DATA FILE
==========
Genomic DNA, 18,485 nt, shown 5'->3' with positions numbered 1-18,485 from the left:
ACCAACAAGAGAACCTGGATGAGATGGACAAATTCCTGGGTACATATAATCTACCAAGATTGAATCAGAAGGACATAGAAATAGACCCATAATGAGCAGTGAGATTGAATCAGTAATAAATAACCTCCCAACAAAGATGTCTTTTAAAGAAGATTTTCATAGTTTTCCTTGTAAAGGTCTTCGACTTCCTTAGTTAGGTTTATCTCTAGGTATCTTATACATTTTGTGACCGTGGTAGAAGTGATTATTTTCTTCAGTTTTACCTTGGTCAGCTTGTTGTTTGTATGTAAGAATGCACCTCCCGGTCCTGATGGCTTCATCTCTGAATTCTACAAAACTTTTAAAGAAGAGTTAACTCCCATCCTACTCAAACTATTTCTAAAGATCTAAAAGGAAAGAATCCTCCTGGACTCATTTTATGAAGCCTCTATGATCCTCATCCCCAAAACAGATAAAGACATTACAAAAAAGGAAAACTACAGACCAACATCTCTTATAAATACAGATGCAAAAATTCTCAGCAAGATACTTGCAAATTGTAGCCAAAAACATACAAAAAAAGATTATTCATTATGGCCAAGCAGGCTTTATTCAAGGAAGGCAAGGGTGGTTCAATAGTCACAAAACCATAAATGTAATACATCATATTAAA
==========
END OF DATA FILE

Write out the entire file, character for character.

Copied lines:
Genomic DNA, 18,485 nt, shown 5'->3' with positions numbered 1-18,485 from the left:
ACCAACAAGAGAACCTGGATGAGATGGACAAATTCCTGGGTACATATAATCTACCAAGATTGAATCAGAAGGACATAGAAATAGACCCATAATGAGCAGTGAGATTGAATCAGTAATAAATAACCTCCCAACAAAGATGTCTTTTAAAGAAGATTTTCATAGTTTTCCTTGTAAAGGTCTTCGACTTCCTTAGTTAGGTTTATCTCTAGGTATCTTATACATTTTGTGACCGTGGTAGAAGTGATTATTTTCTTCAGTTTTACCTTGGTCAGCTTGTTGTTTGTATGTAAGAATGCACCTCCCGGTCCTGATGGCTTCATCTCTGAATTCTACAAAACTTTTAAAGAAGAGTTAACTCCCATCCTACTCAAACTATTTCTAAAGATCTAAAAGGAAAGAATCCTCCTGGACTCATTTTATGAAGCCTCTATGATCCTCATCCCCAAAACAGATAAAGACATTACAAAAAAGGAAAACTACAGACCAACATCTCTTATAAATACAGATGCAAAAATTCTCAGCAAGATACTTGCAAATTGTAGCCAAAAACATACAAAAAAAGATTATTCATTATGGCCAAGCAGGCTTTATTCAAGGAAGGCAAGGGTGGTTCAATAGTCACAAAACCATAAATGTAATACATCATATTAAA